|Heidi and Rich|
So, back to our breakfast with friends. I had been really busy these few weeks, so I had forgotten all about that wonderful version of Eggs Benedict, until perusing the specials menu again. When I spotted that dish, I had to have it. Heidi had something called the "Mediterranean". This was an omelette with spinach, "slow-roasted tomatoes" and Feta cheese, topped with Hollandaise.
|Roasted Tomato Pickle|
While eating, I mentioned how much I loved the tomatoes in my dish, only then noticing that Heidi also had them in her dish. I asked what she thought of them, for flavor, and also started looking at them in light of how could I duplicate these, flavor-wise. Rich mentioned that a friend of his makes some roasted tomatoes with red wine vinegar and garlic (for Rich, there is no other main condiment but garlic!). Heidi and I compared pieces of the tomatoes. I was trying to determine if they were sun-dried and then made into this condiment, or were they roasted. I had come to the conclusion they were roasted, because some parts of the tomato still looked like moist tomato, unlike any sun-dried variety I'd ever seen. I set these mental findings aside for the day, but after the guests had left for home, I started thinking again.
|Roasted Tomato Pickle, just jarred|
I started planning what I wanted to do: first, roast the tomatoes. But then what? Garlic...hmmm. When I steam vegetables, I usually pass a few fresh garlic cloves through my Zyliss garlic press and into a small saucepan. I add in olive oil and a little butter and set the pan on a warming burner, to steep for a minimum of 20 minutes, and up to a couple of hours, depending on the urgency, then pour this over the steamed veggies.. I opted to do this same thing, leaving the butter out. This way, the garlic flavor would be there, but not "in-your-face." Also, I didn't want butter in the mixture at all.
I thought about the red wine vinegar that Rich had mentioned. But there was also that element of sweetness. I thought of Balsamic vinegar. The tomatoes in the dishes at Perkins® had no other clinging condiments - they were just the pretty red tomato halves. Still, I thought I might add some shallot. And last minute I opted for a few capers, also. My first attempt turned out really good. Tasting the mixture freshly made, it still seemed not quite as I remembered, and definitely lacking sweetness, so I added a teaspoon of honey. That was better. I put them in a jar and in the fridge.
|Garlic in Oil - Roasted Tomatoes - Sauce|
When I pulled them out a few days later to try, they were SOOOOO good. They may not be a perfect match for those from the restaurant, but they are darned close, and absolutely heavenly. I used some on a grilled cheese sandwich and they took that sandwich to heights heretofore unknown!
|Roasted Tomato Pickle|
Roasted Tomato Pickle
Makes about 1½ cups
1 pound Roma tomatoes
salt, for sprinkling
fresh ground pepper, for sprinkling
1 - 2 teaspoons fresh thyme leaves
olive oil, for sprinkling
3 tablespoons olive oil
2 - 3 cloves garlic, through garlic press or minced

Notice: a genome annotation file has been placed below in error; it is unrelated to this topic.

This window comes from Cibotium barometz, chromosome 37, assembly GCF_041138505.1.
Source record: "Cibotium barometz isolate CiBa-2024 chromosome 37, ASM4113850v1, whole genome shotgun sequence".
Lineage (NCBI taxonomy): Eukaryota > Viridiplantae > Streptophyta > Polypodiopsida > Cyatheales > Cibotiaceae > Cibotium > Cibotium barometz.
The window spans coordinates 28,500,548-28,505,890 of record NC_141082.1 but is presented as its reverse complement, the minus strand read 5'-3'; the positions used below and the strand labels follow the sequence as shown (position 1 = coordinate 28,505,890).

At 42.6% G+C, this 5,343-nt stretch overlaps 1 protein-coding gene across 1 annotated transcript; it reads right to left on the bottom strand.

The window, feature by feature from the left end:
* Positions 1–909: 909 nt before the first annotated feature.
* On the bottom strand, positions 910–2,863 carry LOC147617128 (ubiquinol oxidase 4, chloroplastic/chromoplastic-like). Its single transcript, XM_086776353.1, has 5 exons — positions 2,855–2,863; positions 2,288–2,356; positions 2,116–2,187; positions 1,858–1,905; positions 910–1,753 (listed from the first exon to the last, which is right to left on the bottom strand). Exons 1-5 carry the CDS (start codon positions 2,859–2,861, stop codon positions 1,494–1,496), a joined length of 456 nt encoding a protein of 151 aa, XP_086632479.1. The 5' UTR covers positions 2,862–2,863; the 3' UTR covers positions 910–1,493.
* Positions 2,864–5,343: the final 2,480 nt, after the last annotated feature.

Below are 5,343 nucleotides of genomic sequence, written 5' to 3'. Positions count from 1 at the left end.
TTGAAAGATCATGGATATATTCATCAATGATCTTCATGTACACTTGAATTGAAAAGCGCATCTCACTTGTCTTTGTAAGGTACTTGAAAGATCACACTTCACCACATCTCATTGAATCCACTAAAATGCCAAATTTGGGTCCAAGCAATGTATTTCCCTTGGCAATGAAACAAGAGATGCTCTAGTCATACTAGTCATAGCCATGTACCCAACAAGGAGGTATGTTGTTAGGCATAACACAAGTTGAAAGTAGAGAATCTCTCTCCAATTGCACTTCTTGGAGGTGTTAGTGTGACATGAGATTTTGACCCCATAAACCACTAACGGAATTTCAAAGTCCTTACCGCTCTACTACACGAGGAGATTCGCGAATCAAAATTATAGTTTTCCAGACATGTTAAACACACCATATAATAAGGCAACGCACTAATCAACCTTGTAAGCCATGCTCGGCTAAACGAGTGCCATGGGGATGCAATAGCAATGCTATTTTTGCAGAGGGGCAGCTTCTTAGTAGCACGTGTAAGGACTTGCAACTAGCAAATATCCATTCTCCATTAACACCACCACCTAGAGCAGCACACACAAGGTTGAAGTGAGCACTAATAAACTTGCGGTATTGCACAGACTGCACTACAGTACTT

3 tablespoons red wine vinegar
1 medium shallot, thinly sliced
1 tablespoon white balsamic vinegar
1 teaspoon nonpareil capers
1 teaspoon honey
Preheat oven to 350 degrees. Line a large baking sheet with foil, spray the foil with cooking spray and set aside.
|Score tomatoes and remove seeds|
Cut the tomatoes lengthwise in half, then each half lengthwise into halves, making four long pieces from each tomato. Over the sink or over a bowl, using fingers, remove all the seeds and wetter parts of the tomatoes and discard. Using a sharp, serrated knife, score the tomato skins twice on each segment of tomato. Place them skin side upwards on the foil lines baking sheet. Sprinkle each tomato segment with a little salt, a little pepper, a drizzle of olive oil and some of the thyme leaves. Set the pan in the oven and time it for 1 hour.
Check the tomatoes about halfway through the baking period, and turn the pieces over with tongs. At near the hour, check the tomatoes and remove any that are getting too dark, or are apparently dried and a bit leathery. Continue baking, keeping watch. They may need more than an hour. Some of my tomatoes were very large and took a total of 1 hour 20 minutes.
While the tomatoes are roasting, set a small saucepan on a warming burner or over a small burner at lowest possible temperature. Add in the garlic and allow to steep. If the oil starts to simmer, remove the pan from the heat, or set the pan only partially on the burner. The mixture should steep in hot oil, but not boil or burn the garlic.
In a bowl, combine the ingredients for the sauce and stir to dissolve honey.
Once the tomatoes are done, add them to the sauce and pour the garlic and oil over top. Stir, then pour into a glass jar with lid. Refrigerate for up to 2 weeks.
My passion is to teach people how to create a harmony of flavors with their cooking, and help pass along my love and joy of food, both simple and exotic, plain or fancy. I continue my journey in ethnic and domestic cuisines, trying new things weekly. Join me at A Harmony of Flavors Website, Tumblr, Facebook, Twitter, and Pinterest at AHOFpin. I am also on a spiritual journey and hope you will join me at my new blog, An Eagle Flies.